The good news is that Apple will bring in-display Face ID to the iPhone, finally eliminating the distinctive “notch” at the top of the touchscreen. The bad news is that it’s reportedly not happening as soon as possible.
This means we’re still years away from an iPhone with a truly edge-to-edge display.
An in-screen fingerprint scanner won’t be part of any iPhone for at least three years, according to a trusted analyst. That raises the strong possibility that Touch ID will never again be part of Apple’s flagship smartphones — despite occasional rumors to the contrary.
Apple may have abandoned the idea after a recent improvement to Face ID.
iPhone 15 Pro, which is expected to make its debut in 2023, could be Apple’s first handset with Face ID sensors hidden beneath its screen. This would reduce the amount of display space the front-facing sensors require.
A new report claims Apple will use technology currently being developed by Samsung to make the upgrade possible. In the meantime, Cupertino is gearing up to replace iPhone’s notch with a number of smaller, more subtle cutouts.
New in iOS 15.4, released today, Apple is extending Face ID to authenticate your face while wearing a mask. In my testing, it has increased the reliability and the number of situations in which Face ID works.
This feature is arriving late into the pandemic — it would have been great to have this for the past couple of years — but as new COVID variants surge, we may still need it for the foreseeable future. Plus, in some countries, wearing a mask when you’re sick has been standard for many years.
Here’s how to set up Face ID with a mask on your iPhone.
A Face ID fail isn’t going to get you a new iPhone anymore. Apple has begun distributing the components that its own in-store technicians and authorized service providers need to fix Face ID faults without replacing an entire device.
The cost of the repair depends on the service provider, location, and iPhone model, according to one report. And it is only available for iPhone XS or later, with iPhone X — the first to ship with Face ID — left out in the cold.
This week on Cult of Mac’s podcast: Apple code once again refers to a mysterious “realityOS” for a virtual/augmented-reality headset. Vague rumors about the new device, which we’ve been hearing for years now, look set to become very real, very soon.
Also on The CultCast:
Why no Face ID on Macs?
Apple’s workaround for accepting third-party payments is a joke, but developers definitely aren’t laughing.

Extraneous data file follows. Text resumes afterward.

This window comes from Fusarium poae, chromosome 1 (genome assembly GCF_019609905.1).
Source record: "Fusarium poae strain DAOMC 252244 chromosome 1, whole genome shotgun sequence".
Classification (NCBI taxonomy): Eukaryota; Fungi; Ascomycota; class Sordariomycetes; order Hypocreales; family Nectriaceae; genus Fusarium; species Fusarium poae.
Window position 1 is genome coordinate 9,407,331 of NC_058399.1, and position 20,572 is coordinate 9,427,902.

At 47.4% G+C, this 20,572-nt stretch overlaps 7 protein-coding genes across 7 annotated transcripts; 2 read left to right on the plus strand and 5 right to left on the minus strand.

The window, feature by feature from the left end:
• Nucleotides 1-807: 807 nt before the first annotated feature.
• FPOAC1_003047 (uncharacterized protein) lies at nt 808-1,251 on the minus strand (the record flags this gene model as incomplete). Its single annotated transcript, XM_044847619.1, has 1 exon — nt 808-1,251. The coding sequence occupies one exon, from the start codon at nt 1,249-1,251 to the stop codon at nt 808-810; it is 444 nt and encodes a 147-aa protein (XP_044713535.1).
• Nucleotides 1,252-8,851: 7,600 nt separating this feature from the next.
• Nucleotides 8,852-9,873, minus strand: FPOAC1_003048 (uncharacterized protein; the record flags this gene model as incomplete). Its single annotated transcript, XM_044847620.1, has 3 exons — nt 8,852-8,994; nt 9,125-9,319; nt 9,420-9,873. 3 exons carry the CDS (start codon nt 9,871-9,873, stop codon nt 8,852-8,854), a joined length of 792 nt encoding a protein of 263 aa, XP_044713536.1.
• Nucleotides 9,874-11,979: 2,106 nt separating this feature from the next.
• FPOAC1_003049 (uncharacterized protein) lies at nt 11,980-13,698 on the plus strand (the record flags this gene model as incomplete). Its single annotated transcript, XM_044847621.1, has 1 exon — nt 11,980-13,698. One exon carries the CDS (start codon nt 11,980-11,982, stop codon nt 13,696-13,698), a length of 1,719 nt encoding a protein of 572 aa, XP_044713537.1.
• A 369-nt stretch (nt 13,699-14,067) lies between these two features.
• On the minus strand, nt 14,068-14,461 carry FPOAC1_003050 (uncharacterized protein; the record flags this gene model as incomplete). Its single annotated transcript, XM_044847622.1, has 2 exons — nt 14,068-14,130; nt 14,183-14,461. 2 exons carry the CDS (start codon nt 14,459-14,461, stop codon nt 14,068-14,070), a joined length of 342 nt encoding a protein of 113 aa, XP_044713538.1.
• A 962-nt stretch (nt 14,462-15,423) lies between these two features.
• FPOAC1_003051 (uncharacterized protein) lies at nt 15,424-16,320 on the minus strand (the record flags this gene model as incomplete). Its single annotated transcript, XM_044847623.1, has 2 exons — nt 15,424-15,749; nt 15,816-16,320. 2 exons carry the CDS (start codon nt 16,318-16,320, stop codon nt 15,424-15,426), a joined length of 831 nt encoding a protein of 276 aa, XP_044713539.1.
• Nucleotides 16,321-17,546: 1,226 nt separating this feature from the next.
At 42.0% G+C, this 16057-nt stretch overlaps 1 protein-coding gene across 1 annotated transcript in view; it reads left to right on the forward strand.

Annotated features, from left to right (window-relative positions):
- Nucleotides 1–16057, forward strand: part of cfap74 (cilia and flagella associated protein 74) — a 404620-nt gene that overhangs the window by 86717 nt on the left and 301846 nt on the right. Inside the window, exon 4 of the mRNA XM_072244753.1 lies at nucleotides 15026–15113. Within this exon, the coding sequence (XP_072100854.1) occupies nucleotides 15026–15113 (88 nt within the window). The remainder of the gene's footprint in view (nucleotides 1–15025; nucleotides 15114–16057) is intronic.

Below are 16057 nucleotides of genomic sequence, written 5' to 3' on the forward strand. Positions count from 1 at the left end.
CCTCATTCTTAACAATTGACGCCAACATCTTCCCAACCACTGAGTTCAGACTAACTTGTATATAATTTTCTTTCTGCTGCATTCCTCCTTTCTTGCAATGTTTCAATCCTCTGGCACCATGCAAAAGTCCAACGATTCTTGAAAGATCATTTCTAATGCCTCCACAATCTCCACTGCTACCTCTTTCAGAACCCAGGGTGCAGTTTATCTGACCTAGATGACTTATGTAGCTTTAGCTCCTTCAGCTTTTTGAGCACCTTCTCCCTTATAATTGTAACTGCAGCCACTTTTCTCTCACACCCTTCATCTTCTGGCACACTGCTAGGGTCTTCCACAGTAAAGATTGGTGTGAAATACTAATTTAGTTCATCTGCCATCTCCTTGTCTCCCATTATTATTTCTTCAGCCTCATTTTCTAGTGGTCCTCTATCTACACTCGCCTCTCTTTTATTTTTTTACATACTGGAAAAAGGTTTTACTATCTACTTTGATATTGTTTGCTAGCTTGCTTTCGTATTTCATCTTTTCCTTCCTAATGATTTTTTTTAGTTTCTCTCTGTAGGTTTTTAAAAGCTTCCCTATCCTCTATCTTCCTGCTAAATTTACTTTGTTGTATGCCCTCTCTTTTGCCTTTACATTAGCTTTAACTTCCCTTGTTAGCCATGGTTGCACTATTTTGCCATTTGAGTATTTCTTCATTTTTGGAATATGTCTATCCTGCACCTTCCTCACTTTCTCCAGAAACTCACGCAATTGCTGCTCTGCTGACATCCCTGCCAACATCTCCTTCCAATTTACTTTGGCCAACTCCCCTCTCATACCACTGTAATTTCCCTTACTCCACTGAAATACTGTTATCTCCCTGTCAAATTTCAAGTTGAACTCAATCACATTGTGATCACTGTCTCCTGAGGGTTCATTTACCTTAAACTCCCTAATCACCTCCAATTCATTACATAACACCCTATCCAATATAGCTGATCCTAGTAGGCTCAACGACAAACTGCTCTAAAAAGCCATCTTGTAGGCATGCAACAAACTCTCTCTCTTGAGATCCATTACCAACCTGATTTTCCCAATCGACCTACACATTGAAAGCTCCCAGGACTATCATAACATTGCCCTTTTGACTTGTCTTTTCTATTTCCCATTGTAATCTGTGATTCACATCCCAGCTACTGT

iPhones are about to become cash registers!
Listen to this week’s episode of The CultCast in the Podcasts app or your favorite podcast app. (Be sure to subscribe and leave us a review if you like it!) Or watch the video livestream, embedded below.
Apple considered bringing Face ID to the M1 iMac, which would have been an ideal candidate for the facial recognition technology, according to a new report.
It’s not clear why the company didn’t follow through with the move. It is believed Face ID could appear in a future Apple desktop. But one source, who has been reliable in the past, says the technology isn’t yet ready for a MacBook.
This week on Cult of Mac’s podcast: iOS 15.4 packs a punch with some fun and useful new features. It’s still just a beta, but it will give us lots of new emoji for our critical, high-level communications when it goes live. Plus, the beta includes a convenient new way to unlock your iPhone while wearing a face mask — just in time for the end of the pandemic! 🤞
Also on The CultCast:
An Apple event in March looks quite likely.
Mini-LED iMac Pro might be delayed.
An Apple car patent sheds light on an advanced sunroof.
How to download Wordle, just in case The New York Times screws up the popular game.
Listen to this week’s episode of The CultCast in the Podcasts app or your favorite podcast app. (Be sure to subscribe and leave us a review if you like it!) Or watch the video livestream, embedded below (down by the headlines and donkey links).
Apple on Thursday rolled out its first iOS 15.4 beta adding the ability to use Face ID with a mask for the first time. Since then, tests carried out by developers have uncovered some additional (and important) tidbits.